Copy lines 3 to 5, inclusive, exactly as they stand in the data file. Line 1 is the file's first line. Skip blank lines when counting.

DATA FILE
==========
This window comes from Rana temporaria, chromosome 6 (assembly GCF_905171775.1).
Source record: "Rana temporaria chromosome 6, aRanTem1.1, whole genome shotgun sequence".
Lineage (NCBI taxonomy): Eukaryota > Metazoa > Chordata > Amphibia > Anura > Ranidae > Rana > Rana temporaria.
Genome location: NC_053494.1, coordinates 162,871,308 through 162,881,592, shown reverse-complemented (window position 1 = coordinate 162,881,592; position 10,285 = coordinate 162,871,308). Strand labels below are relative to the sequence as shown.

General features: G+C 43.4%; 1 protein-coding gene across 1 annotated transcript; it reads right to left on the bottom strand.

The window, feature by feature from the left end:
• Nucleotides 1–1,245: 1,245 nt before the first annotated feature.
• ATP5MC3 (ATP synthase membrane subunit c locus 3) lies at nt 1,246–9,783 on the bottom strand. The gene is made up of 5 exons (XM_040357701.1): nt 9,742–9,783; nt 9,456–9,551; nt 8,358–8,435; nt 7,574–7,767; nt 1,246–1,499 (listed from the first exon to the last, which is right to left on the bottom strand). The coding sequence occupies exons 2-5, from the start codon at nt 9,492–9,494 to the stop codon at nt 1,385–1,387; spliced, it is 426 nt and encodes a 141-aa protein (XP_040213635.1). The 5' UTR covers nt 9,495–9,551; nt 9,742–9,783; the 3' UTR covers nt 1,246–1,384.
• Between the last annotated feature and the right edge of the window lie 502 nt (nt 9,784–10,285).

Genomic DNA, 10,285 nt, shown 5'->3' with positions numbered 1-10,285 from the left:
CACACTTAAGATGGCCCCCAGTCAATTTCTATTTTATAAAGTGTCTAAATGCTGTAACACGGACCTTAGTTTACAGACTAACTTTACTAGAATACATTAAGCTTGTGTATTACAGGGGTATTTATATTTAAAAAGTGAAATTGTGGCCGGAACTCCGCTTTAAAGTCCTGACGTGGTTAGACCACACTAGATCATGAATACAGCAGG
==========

Lineage (NCBI taxonomy): Eukaryota > Metazoa > Chordata > Amphibia > Anura > Ranidae > Rana > Rana temporaria.
Genome location: NC_053494.1, coordinates 162,871,308 through 162,881,592, shown reverse-complemented (window position 1 = coordinate 162,881,592; position 10,285 = coordinate 162,871,308). Strand labels below are relative to the sequence as shown.

General features: G+C 43.4%; 1 protein-coding gene across 1 annotated transcript; it reads right to left on the bottom strand.